MTHFR: Treating Genes or Patients?
by Thomas G. Guilliams, PhD
In the discussion about nutrition, genetics and genomics, invariably the topic of methylation and genes related to methylation will find their way into the discussion. Chief among the genes mentioned in such conversations is MTHFR, the gene encoding one of the key enzymes responsible for “re-charging” the activated form of folate (5-MTHF), called methylenetetrahydrofolate reductase, along with a few of its well-known polymorphisms (e.g., C677T). If you have been following the MTHFR discussion over the past few years, you know how complex and confusing it has become. What first appeared to be a straightforward relationship between one gene and the need for higher or different intake of a nutrient (folate, folic acid, 5-MTHF) in subjects with specific polymorphisms has become a complex discussion of numerous related metabolites, nutrients, metabolic pathways and the genes and enzymes (and polymorphisms) that relate to the folate and methylation cycles. 1 How did it get so complicated?
I was thrown headlong into this debate when asked to write a chapter for the 4th Edition of the Integrative Medicine Textbook (Rakel, 2017). I took on the challenge of writing a chapter that was eventually entitled “MTHFR, Homocysteine and Nutrient Needs.” While I had written on this topic before, I hadn’t realized how much hype, confusion and misinformation existed on these topics in both the clinician and lay communities until taking on this challenge. I can boil down my conclusion into six words: “Treat the patient, not their genes.”
With the advent of (relatively) inexpensive genetic tests and bolstered by hundreds of epidemiological and mechanism studies from a quick search on PubMed, clinicians are now routinely testing patients for a variety of gene polymorphisms and confidently tweaking this or that B-vitamin based on those results. Specialized websites, often set up by well-intentioned clinicians, have popped up to guide both the clinician and the patient on MTHFR genotype-driven nutrient supplementation, with several supplement companies coming along for the ride.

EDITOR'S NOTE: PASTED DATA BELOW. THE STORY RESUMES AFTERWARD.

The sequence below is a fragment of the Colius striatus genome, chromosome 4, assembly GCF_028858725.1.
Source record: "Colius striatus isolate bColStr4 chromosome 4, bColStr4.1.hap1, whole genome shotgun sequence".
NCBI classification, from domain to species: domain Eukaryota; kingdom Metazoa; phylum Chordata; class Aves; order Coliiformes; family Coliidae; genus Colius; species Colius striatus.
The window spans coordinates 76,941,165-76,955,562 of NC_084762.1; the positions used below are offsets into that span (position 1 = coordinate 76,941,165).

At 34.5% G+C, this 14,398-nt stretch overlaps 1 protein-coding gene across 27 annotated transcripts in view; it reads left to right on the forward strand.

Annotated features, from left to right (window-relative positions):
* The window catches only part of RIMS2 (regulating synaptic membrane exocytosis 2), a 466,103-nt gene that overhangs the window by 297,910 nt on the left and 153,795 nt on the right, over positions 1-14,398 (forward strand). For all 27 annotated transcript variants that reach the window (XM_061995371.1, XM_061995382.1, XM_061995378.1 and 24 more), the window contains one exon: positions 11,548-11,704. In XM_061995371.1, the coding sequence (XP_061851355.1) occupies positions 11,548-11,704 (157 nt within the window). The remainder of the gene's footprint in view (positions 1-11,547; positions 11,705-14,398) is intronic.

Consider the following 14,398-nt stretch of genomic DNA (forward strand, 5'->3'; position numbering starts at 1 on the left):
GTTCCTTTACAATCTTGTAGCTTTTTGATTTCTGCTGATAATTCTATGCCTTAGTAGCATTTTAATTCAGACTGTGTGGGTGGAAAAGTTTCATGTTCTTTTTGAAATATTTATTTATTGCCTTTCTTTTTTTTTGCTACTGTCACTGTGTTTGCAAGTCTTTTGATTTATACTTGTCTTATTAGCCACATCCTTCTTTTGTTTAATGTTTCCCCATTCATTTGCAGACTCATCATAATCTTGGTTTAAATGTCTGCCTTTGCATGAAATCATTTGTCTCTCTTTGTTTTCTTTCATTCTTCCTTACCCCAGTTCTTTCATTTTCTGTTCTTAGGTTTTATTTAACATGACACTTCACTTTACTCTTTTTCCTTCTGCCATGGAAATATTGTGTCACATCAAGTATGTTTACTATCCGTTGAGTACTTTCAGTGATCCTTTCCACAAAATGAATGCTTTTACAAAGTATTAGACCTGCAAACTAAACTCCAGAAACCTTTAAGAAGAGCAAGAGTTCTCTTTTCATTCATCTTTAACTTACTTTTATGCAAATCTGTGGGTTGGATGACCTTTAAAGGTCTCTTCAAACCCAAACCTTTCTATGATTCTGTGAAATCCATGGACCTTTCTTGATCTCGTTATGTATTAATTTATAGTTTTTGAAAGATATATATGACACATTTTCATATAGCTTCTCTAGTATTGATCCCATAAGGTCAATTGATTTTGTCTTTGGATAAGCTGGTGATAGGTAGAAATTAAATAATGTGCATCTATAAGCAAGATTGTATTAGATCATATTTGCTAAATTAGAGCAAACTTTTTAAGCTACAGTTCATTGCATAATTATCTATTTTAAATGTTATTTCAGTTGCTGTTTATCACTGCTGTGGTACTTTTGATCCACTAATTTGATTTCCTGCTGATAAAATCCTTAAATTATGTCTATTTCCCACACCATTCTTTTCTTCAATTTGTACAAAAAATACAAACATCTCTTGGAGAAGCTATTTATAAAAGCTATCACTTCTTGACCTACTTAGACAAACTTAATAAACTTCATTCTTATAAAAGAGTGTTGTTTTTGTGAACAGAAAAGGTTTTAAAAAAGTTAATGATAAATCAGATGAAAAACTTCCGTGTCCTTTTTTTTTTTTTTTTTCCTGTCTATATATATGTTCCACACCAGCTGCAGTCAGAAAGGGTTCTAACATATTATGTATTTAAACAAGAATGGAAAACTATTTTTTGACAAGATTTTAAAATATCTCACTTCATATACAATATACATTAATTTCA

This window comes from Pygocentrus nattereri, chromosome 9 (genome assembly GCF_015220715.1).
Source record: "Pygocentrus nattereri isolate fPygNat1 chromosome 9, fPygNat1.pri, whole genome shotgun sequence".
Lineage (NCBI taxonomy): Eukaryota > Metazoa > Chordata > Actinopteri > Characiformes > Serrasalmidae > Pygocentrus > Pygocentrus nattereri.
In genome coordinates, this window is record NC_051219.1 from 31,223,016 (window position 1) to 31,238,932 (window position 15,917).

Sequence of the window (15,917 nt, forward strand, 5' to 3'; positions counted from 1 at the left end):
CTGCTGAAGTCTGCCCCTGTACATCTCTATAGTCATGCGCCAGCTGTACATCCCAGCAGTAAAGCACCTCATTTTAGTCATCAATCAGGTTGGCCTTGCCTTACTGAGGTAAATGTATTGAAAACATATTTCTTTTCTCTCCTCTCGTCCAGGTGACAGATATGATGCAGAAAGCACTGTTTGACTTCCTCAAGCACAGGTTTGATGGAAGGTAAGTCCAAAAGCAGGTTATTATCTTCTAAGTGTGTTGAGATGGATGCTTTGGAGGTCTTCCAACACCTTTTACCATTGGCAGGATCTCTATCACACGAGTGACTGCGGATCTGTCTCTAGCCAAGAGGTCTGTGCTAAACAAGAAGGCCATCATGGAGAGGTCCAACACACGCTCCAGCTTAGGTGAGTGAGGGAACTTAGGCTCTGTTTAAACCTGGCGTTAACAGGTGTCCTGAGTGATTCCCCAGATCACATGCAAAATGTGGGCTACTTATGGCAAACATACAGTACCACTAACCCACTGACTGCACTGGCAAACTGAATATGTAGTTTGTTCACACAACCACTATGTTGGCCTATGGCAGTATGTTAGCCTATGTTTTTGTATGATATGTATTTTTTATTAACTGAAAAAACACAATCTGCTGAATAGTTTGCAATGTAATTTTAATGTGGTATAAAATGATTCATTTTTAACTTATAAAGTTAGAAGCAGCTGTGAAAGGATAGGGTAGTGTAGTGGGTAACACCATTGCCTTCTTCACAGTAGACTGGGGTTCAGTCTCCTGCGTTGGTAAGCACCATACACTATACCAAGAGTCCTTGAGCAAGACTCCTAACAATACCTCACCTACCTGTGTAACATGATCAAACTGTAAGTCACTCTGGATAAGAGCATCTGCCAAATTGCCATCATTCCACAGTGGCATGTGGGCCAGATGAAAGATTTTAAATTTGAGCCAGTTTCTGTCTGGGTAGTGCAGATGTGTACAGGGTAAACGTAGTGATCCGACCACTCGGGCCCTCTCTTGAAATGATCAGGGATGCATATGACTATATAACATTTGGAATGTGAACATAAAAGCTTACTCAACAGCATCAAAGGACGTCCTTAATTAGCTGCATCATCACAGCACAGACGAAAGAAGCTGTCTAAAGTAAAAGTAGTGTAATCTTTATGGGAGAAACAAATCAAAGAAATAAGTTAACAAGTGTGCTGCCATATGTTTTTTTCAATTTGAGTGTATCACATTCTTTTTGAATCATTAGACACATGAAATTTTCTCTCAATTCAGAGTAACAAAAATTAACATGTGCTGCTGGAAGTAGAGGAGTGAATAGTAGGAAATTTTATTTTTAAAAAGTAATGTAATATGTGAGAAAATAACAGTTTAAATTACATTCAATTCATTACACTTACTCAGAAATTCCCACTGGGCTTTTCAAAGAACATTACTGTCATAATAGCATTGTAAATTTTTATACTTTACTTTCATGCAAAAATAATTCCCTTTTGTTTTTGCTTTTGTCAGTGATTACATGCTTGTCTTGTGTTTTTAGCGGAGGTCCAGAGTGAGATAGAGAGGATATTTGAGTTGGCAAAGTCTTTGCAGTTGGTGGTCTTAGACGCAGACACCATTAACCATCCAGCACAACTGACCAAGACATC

But many clinicians are realizing that this approach is oversimplified and even therapeutically problematic (Is this really over-methylation?). Genotype, after all, is not the same as phenotype. Having a gene that creates a thermolabile enzyme (i.e., C677T) is clearly linked to a vulnerability for certain chronic disease conditions in population studies, but these vulnerabilities are nearly undetectable in people who are eating a healthy diet and have adequate levels of body folate stores.2 As has been mentioned over and over, gene expression is the root of overall phenotype, not merely gene sequence. Add to this the complexity of epigenetics, multiple copy number mutations, substrate availability, enzyme-turnover and so many more factors, and we see the simplistic genotype-to-phenotype dogma has more bark than bite.